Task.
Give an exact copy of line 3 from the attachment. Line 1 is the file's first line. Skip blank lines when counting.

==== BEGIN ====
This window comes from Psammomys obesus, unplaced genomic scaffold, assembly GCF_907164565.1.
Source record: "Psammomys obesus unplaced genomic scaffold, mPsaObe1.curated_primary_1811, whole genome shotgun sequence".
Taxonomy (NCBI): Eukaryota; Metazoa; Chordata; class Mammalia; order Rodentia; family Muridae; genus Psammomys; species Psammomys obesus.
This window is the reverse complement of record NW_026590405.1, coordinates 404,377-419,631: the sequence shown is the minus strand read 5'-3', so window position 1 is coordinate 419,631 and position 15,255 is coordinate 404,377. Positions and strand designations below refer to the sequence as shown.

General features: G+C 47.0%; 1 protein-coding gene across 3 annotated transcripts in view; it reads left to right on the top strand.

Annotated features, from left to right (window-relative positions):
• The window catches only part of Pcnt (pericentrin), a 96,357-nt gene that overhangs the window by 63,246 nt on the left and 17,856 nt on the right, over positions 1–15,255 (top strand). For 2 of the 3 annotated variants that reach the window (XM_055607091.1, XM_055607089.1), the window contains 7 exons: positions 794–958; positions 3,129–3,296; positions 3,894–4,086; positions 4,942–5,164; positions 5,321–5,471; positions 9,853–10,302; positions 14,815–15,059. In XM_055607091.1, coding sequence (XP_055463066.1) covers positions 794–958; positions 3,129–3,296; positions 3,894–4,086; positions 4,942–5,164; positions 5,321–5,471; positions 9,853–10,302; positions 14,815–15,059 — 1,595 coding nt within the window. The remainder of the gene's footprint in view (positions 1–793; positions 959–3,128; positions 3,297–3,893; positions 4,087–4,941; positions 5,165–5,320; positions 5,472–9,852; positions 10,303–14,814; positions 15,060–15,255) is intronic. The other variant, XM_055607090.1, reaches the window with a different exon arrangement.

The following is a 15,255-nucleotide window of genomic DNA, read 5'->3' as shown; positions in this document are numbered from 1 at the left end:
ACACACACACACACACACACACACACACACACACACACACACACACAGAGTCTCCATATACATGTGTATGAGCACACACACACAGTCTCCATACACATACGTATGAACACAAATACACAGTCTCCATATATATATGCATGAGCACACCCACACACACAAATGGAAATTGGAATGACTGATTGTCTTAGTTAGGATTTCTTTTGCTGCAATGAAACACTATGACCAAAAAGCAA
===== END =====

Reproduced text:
Taxonomy (NCBI): Eukaryota; Metazoa; Chordata; class Mammalia; order Rodentia; family Muridae; genus Psammomys; species Psammomys obesus.